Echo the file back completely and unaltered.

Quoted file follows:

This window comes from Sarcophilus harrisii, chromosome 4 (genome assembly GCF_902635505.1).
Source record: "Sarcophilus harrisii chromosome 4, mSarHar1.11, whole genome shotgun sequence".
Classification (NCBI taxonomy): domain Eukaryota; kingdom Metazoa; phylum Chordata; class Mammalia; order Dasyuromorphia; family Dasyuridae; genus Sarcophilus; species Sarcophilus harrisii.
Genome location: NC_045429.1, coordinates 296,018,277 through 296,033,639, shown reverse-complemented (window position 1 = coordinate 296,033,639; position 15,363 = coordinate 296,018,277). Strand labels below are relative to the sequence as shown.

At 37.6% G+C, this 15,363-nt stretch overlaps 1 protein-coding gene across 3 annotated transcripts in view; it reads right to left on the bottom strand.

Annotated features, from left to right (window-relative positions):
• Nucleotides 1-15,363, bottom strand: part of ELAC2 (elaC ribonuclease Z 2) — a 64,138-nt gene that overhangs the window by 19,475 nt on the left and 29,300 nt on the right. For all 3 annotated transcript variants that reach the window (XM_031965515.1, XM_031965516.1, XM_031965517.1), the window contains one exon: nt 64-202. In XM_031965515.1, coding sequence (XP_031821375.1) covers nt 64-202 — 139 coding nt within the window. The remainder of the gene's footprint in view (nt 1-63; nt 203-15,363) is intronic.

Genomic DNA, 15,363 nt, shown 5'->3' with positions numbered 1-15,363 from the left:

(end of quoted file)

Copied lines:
This window comes from Sarcophilus harrisii, chromosome 4 (genome assembly GCF_902635505.1).
Source record: "Sarcophilus harrisii chromosome 4, mSarHar1.11, whole genome shotgun sequence".
Classification (NCBI taxonomy): domain Eukaryota; kingdom Metazoa; phylum Chordata; class Mammalia; order Dasyuromorphia; family Dasyuridae; genus Sarcophilus; species Sarcophilus harrisii.
Genome location: NC_045429.1, coordinates 296,018,277 through 296,033,639, shown reverse-complemented (window position 1 = coordinate 296,033,639; position 15,363 = coordinate 296,018,277). Strand labels below are relative to the sequence as shown.

At 37.6% G+C, this 15,363-nt stretch overlaps 1 protein-coding gene across 3 annotated transcripts in view; it reads right to left on the bottom strand.

Annotated features, from left to right (window-relative positions):
• Nucleotides 1-15,363, bottom strand: part of ELAC2 (elaC ribonuclease Z 2) — a 64,138-nt gene that overhangs the window by 19,475 nt on the left and 29,300 nt on the right. For all 3 annotated transcript variants that reach the window (XM_031965515.1, XM_031965516.1, XM_031965517.1), the window contains one exon: nt 64-202. In XM_031965515.1, coding sequence (XP_031821375.1) covers nt 64-202 — 139 coding nt within the window. The remainder of the gene's footprint in view (nt 1-63; nt 203-15,363) is intronic.

Genomic DNA, 15,363 nt, shown 5'->3' with positions numbered 1-15,363 from the left: